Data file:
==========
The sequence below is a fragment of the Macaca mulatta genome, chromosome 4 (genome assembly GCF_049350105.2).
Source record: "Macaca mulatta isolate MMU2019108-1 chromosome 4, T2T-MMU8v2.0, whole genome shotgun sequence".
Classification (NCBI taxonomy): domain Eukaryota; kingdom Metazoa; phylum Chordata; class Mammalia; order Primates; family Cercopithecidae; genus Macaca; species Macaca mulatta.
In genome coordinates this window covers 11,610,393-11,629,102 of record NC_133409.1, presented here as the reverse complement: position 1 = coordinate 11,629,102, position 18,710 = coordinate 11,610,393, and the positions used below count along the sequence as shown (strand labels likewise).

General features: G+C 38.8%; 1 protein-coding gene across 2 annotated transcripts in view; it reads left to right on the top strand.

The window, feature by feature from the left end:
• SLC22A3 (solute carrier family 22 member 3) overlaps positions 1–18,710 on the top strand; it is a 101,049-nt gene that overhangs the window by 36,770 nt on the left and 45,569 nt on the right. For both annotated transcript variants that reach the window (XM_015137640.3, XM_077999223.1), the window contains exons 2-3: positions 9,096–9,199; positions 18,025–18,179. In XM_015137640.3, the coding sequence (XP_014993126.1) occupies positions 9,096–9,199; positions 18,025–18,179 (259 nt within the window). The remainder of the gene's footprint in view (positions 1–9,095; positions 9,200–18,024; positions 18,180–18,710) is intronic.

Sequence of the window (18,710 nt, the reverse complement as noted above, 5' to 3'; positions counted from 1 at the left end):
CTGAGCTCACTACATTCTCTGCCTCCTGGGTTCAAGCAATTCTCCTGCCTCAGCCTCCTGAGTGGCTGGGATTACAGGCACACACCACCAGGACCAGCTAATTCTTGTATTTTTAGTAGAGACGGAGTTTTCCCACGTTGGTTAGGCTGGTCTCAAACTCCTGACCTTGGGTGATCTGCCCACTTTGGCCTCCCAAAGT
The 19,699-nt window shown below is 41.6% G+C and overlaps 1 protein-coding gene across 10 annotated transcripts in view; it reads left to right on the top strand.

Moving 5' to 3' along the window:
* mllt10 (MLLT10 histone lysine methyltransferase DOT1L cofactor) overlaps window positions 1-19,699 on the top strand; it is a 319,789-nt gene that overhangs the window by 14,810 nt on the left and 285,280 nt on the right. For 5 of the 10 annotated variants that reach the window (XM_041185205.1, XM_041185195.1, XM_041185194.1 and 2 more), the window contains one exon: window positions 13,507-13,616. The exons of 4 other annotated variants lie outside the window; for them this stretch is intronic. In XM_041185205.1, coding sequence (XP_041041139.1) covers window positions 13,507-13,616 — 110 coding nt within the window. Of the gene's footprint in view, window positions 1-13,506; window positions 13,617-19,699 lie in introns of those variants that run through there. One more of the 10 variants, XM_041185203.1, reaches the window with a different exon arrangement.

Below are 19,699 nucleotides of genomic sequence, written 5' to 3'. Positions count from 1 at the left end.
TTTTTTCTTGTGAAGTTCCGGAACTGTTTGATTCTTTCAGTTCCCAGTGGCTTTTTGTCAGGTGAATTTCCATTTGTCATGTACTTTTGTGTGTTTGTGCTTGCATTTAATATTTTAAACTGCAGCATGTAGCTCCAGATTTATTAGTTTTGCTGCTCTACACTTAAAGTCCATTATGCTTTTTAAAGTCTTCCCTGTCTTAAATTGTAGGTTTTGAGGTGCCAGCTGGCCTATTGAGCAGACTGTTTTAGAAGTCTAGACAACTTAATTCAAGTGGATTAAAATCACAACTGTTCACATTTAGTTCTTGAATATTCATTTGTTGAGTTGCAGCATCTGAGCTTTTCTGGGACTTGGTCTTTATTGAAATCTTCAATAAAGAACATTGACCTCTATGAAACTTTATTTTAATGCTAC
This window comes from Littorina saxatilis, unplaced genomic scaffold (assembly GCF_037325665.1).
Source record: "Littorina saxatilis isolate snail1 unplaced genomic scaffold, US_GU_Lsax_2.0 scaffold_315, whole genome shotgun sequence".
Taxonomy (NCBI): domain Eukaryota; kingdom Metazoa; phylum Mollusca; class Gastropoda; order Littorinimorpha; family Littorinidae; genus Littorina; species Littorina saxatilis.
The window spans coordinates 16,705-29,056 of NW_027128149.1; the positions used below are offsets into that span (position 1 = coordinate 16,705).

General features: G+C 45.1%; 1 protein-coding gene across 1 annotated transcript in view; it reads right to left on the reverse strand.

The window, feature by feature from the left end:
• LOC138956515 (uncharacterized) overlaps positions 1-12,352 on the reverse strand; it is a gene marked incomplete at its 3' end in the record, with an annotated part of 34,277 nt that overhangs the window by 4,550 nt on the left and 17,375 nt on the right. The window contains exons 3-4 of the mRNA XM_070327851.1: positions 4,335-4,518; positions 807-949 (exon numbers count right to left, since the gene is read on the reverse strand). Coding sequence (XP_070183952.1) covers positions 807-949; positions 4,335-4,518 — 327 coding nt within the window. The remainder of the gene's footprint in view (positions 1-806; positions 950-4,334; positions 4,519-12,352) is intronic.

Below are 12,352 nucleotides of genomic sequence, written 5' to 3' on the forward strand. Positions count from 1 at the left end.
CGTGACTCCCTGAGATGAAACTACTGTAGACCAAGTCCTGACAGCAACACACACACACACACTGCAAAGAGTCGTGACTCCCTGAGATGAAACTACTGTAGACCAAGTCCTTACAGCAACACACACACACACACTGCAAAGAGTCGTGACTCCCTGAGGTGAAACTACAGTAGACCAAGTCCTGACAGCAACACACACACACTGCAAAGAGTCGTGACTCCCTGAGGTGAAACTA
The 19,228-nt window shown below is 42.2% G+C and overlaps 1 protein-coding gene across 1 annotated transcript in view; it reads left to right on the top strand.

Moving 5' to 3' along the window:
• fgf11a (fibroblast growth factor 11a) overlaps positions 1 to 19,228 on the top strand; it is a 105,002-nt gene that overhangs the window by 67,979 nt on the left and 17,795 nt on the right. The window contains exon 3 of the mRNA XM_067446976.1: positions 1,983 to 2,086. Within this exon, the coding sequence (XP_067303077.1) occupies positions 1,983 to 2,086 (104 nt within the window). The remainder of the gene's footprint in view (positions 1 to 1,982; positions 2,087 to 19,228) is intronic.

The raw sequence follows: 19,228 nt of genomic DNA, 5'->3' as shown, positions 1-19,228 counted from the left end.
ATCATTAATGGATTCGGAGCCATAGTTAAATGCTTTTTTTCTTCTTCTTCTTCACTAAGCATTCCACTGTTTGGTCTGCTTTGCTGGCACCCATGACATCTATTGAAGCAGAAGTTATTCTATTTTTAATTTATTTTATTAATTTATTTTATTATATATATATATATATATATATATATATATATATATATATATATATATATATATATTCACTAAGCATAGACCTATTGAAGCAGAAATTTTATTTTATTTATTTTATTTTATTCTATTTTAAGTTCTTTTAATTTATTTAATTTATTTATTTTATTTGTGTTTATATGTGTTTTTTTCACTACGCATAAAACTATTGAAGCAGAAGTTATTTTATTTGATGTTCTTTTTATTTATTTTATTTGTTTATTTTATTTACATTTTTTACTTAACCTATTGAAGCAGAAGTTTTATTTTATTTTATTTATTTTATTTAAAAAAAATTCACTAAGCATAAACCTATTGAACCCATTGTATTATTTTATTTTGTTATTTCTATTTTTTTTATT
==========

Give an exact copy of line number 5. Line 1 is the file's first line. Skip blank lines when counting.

General features: G+C 38.8%; 1 protein-coding gene across 2 annotated transcripts in view; it reads left to right on the top strand.